American Claims Commission against the United States for the sum of
$625,566.35, for the payment of the claims of French citizens against
this Government. I recommend that an appropriation of the above sum be
made to enable the Government to fulfill its obligations under the
treaty of January 15, 1880, between this country and France.

CHESTER A. ARTHUR.

EXECUTIVE MANSION, _Washington, April 18, 1884_.

_To the Senate and House of Representatives:_

I transmit herewith a communication from the Secretary of State, dated
the 16th instant, respecting the approaching international conference at
Washington, D.C., for the purpose of fixing upon a meridian proper to be
employed as a common zero of longitude and standard of time reckoning
throughout the globe, and recommend that the sum of $10,000 be
appropriated to enable the Secretary of State to meet the expenses of
the same.

CHESTER A. ARTHUR.

EXECUTIVE MANSION, _Washington, April 18, 1884_.

_To the Senate of the United States:_

In response to the resolution of the Senate of the 5th of December last,
respecting the execution by the United States of the ninth article of
the treaty of 1819 with Spain, I transmit herewith a report of the
Secretary of State and its accompanying papers.

CHESTER A. ARTHUR.

EXECUTIVE MANSION, _Washington, April 22, 1884_.

_To the Senate of the United States:_

I transmit herewith a report of the Secretary of State, in response to
a resolution of the Senate of February 29, 1884, requesting information
concerning the respective average production, consumption, exportation,
and importation of wheat, rye, corn, and cotton in foreign countries,
together with statistics showing the production and surplus or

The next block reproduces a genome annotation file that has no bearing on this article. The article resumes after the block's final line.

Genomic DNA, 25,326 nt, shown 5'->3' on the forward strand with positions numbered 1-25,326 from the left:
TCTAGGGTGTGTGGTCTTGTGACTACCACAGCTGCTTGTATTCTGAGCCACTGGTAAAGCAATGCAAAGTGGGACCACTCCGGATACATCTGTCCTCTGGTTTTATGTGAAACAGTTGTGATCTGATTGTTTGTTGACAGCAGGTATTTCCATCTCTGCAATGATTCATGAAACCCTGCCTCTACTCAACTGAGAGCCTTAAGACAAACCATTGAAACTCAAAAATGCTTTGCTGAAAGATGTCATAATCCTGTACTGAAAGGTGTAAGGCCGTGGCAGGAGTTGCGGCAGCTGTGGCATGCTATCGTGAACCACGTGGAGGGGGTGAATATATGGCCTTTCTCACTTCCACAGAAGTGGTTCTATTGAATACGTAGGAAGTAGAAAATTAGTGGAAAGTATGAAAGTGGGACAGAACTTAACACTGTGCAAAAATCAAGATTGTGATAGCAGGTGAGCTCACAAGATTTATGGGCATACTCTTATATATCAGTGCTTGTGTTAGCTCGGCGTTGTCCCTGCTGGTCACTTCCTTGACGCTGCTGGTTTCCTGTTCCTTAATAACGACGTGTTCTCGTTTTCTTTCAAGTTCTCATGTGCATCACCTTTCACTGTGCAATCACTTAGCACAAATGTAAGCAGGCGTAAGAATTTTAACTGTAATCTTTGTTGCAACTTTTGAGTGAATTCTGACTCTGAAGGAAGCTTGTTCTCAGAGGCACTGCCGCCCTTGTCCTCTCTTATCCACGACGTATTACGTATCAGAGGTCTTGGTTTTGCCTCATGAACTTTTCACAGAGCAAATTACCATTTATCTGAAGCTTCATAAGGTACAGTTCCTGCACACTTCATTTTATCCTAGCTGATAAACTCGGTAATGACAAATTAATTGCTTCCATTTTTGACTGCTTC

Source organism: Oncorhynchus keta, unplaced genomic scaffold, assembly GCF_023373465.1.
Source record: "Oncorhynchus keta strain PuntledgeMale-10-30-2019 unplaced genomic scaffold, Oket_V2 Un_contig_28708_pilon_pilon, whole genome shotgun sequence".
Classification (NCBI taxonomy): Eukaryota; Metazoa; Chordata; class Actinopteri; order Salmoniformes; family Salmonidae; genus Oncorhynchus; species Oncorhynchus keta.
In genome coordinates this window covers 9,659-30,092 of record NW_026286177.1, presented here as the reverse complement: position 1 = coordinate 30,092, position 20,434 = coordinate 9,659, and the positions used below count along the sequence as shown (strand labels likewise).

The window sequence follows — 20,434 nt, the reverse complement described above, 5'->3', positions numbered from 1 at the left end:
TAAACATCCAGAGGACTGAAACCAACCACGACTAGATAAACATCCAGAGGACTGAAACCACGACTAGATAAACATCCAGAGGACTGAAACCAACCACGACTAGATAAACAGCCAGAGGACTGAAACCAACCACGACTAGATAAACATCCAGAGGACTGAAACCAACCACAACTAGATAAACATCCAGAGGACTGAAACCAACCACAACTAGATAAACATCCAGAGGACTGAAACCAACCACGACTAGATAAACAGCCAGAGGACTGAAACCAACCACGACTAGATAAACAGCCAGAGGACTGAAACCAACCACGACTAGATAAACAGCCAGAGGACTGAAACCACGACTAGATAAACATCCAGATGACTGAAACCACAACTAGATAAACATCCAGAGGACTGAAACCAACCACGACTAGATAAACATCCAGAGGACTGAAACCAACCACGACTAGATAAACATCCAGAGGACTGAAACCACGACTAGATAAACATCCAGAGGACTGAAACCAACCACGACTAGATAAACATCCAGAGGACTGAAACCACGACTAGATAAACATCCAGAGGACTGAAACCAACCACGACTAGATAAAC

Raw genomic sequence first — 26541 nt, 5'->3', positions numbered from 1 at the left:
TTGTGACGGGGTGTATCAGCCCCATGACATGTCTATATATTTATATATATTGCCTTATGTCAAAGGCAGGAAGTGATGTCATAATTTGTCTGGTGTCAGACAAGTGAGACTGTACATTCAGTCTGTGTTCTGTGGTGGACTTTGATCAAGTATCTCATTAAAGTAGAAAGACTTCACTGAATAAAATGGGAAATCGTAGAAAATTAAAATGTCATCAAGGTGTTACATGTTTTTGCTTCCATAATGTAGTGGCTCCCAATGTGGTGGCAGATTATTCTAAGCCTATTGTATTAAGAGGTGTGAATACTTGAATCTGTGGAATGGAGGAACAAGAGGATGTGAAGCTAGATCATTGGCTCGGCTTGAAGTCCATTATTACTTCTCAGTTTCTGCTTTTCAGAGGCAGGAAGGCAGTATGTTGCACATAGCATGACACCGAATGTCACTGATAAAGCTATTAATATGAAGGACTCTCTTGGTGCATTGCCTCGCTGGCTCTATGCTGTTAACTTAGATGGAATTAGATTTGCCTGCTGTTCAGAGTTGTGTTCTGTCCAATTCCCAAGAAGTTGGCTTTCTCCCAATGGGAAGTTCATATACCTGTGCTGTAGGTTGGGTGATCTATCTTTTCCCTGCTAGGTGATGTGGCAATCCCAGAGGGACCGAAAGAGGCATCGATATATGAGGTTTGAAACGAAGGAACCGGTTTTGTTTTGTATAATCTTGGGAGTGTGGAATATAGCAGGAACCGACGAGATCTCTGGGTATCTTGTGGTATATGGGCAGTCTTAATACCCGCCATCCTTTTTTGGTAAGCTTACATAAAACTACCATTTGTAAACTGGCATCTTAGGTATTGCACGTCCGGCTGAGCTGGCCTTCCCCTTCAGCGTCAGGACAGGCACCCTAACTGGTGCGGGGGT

deficiency in the crops of the past two years in each of such countries,
an estimate of the probable requirements of such products from the
United States to meet the wants of these countries before the crops
of the coming crop year are ready for market, and other available
information concerning the questions to which the resolution refers.

CHESTER A. ARTHUR.

EXECUTIVE MANSION, _Washington, April 24, 1884_.

_To the House of Representatives:_

I transmit herewith, in answer to a resolution of the House of
Representatives of the 21st instant, a report of the Secretary of State,
with the accompanying papers, in relation to the threatened confiscation
of the American college at Rome by the Italian Government.

CHESTER A. ARTHUR.

EXECUTIVE MANSION, _Washington, April 28, 1884_.

_To the House of Representatives:_

I transmit herewith a report of the Secretary of State, in relation to
the bill for the support of the diplomatic and consular services.

CHESTER A. ARTHUR.

EXECUTIVE MANSION, _Washington, May 3, 1884_.

_To the House of Representatives:_

I transmit herewith, for your consideration, a communication from
the Secretary of State, recommending the appropriation of the sum of
$22,500, or so much thereof as may be necessary, to meet the proper
obligations of the Government on account of the courteous services
of the various umpires of the late American-Spanish Commission.

CHESTER A. ARTHUR.

EXECUTIVE MANSION, _Washington, May 6, 1884_.